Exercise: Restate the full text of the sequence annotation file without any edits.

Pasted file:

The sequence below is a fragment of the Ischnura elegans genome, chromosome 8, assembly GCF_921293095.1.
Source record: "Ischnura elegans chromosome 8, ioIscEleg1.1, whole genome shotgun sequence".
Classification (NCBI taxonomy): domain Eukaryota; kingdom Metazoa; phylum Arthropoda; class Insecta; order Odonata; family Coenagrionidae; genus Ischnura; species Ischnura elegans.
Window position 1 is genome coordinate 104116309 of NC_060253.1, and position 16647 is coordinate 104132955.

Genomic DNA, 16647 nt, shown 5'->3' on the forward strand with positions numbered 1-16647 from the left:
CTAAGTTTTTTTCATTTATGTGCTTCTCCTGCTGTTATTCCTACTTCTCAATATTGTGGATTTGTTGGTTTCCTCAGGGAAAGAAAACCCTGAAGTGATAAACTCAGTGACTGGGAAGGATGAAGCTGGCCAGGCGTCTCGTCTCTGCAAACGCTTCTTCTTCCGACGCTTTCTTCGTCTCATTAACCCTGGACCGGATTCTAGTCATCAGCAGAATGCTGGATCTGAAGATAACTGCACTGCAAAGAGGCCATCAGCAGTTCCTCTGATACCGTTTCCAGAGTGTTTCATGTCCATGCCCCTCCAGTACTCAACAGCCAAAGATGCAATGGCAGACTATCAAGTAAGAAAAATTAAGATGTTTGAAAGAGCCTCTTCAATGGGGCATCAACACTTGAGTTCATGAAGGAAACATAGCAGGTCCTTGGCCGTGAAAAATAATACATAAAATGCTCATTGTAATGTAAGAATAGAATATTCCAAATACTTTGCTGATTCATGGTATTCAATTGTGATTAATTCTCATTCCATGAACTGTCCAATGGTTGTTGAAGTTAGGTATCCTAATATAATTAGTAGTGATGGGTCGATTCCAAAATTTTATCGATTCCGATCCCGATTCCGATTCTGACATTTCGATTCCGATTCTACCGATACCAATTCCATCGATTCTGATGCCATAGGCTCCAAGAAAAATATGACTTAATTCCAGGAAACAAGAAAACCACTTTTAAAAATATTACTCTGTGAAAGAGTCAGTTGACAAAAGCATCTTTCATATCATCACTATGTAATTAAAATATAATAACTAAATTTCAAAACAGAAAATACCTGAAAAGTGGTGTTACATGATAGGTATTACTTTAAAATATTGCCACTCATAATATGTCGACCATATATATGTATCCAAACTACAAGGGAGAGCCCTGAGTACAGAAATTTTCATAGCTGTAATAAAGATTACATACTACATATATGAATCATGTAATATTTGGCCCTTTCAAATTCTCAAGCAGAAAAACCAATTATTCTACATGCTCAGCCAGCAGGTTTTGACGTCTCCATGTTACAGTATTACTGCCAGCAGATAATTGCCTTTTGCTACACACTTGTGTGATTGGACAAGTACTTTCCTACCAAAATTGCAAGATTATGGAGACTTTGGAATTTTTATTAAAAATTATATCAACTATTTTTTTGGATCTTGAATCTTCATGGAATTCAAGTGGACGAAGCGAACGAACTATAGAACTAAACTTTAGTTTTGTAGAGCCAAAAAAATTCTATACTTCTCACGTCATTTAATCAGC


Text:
The sequence below is a fragment of the Ischnura elegans genome, chromosome 8, assembly GCF_921293095.1.
Source record: "Ischnura elegans chromosome 8, ioIscEleg1.1, whole genome shotgun sequence".
Classification (NCBI taxonomy): domain Eukaryota; kingdom Metazoa; phylum Arthropoda; class Insecta; order Odonata; family Coenagrionidae; genus Ischnura; species Ischnura elegans.
Window position 1 is genome coordinate 104116309 of NC_060253.1, and position 16647 is coordinate 104132955.

Genomic DNA, 16647 nt, shown 5'->3' on the forward strand with positions numbered 1-16647 from the left:
CTAAGTTTTTTTCATTTATGTGCTTCTCCTGCTGTTATTCCTACTTCTCAATATTGTGGATTTGTTGGTTTCCTCAGGGAAAGAAAACCCTGAAGTGATAAACTCAGTGACTGGGAAGGATGAAGCTGGCCAGGCGTCTCGTCTCTGCAAACGCTTCTTCTTCCGACGCTTTCTTCGTCTCATTAACCCTGGACCGGATTCTAGTCATCAGCAGAATGCTGGATCTGAAGATAACTGCACTGCAAAGAGGCCATCAGCAGTTCCTCTGATACCGTTTCCAGAGTGTTTCATGTCCATGCCCCTCCAGTACTCAACAGCCAAAGATGCAATGGCAGACTATCAAGTAAGAAAAATTAAGATGTTTGAAAGAGCCTCTTCAATGGGGCATCAACACTTGAGTTCATGAAGGAAACATAGCAGGTCCTTGGCCGTGAAAAATAATACATAAAATGCTCATTGTAATGTAAGAATAGAATATTCCAAATACTTTGCTGATTCATGGTATTCAATTGTGATTAATTCTCATTCCATGAACTGTCCAATGGTTGTTGAAGTTAGGTATCCTAATATAATTAGTAGTGATGGGTCGATTCCAAAATTTTATCGATTCCGATCCCGATTCCGATTCTGACATTTCGATTCCGATTCTACCGATACCAATTCCATCGATTCTGATGCCATAGGCTCCAAGAAAAATATGACTTAATTCCAGGAAACAAGAAAACCACTTTTAAAAATATTACTCTGTGAAAGAGTCAGTTGACAAAAGCATCTTTCATATCATCACTATGTAATTAAAATATAATAACTAAATTTCAAAACAGAAAATACCTGAAAAGTGGTGTTACATGATAGGTATTACTTTAAAATATTGCCACTCATAATATGTCGACCATATATATGTATCCAAACTACAAGGGAGAGCCCTGAGTACAGAAATTTTCATAGCTGTAATAAAGATTACATACTACATATATGAATCATGTAATATTTGGCCCTTTCAAATTCTCAAGCAGAAAAACCAATTATTCTACATGCTCAGCCAGCAGGTTTTGACGTCTCCATGTTACAGTATTACTGCCAGCAGATAATTGCCTTTTGCTACACACTTGTGTGATTGGACAAGTACTTTCCTACCAAAATTGCAAGATTATGGAGACTTTGGAATTTTTATTAAAAATTATATCAACTATTTTTTTGGATCTTGAATCTTCATGGAATTCAAGTGGACGAAGCGAACGAACTATAGAACTAAACTTTAGTTTTGTAGAGCCAAAAAAATTCTATACTTCTCACGTCATTTAATCAGC